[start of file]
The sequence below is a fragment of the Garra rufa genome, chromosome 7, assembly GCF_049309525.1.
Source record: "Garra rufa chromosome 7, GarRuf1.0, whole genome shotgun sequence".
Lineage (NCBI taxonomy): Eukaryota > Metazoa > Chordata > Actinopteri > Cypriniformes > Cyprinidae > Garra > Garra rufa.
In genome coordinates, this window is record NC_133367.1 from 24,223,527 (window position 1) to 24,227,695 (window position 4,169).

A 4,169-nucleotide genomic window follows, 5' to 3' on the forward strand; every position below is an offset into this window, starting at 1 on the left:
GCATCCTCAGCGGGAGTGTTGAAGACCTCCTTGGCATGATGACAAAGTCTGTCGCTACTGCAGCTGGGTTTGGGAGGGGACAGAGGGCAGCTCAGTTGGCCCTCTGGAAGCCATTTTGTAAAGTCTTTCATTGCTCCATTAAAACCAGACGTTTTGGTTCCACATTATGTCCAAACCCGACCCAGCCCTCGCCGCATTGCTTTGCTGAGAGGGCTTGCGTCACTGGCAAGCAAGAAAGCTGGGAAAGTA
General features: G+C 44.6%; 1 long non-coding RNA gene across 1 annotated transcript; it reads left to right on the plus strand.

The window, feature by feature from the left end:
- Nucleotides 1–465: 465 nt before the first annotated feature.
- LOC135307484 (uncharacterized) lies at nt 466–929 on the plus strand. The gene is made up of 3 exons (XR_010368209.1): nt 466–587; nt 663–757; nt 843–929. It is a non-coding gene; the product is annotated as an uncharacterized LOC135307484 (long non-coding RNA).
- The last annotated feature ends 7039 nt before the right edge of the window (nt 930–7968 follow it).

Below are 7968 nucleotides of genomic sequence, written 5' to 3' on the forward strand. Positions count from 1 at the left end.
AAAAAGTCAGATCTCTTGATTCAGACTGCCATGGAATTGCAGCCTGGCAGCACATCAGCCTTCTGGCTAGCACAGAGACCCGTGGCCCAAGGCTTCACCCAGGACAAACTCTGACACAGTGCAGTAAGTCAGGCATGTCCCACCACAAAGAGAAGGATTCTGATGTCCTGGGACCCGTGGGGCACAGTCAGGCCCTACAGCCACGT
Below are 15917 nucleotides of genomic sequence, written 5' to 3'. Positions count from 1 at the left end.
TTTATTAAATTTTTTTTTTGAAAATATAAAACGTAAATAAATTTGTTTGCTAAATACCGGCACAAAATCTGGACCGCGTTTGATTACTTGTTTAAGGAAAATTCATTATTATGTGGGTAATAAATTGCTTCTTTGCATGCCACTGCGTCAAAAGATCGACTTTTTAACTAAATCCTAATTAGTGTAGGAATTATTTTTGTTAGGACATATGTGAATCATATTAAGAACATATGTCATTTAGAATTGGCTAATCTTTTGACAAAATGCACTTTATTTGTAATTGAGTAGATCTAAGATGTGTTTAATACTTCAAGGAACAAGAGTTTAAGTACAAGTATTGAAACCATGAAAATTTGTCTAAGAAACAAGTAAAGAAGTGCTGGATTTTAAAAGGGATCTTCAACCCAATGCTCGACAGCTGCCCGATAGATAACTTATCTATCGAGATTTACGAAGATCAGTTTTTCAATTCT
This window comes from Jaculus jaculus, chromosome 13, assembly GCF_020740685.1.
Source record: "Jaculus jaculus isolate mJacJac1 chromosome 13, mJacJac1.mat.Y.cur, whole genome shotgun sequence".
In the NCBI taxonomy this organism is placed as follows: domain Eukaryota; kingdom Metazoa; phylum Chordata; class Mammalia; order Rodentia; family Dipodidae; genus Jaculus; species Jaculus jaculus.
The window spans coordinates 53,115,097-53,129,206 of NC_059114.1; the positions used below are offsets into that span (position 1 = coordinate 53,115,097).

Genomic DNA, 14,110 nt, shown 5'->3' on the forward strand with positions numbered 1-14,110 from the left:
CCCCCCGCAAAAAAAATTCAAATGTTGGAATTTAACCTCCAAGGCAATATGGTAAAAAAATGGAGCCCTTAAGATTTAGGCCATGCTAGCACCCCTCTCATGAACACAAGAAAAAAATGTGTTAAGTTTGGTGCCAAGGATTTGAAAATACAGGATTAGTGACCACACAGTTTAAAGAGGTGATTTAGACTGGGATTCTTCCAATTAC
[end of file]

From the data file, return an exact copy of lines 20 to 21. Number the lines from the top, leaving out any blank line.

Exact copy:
Genomic DNA, 14,110 nt, shown 5'->3' on the forward strand with positions numbered 1-14,110 from the left:
CCCCCCGCAAAAAAAATTCAAATGTTGGAATTTAACCTCCAAGGCAATATGGTAAAAAAATGGAGCCCTTAAGATTTAGGCCATGCTAGCACCCCTCTCATGAACACAAGAAAAAAATGTGTTAAGTTTGGTGCCAAGGATTTGAAAATACAGGATTAGTGACCACACAGTTTAAAGAGGTGATTTAGACTGGGATTCTTCCAATTAC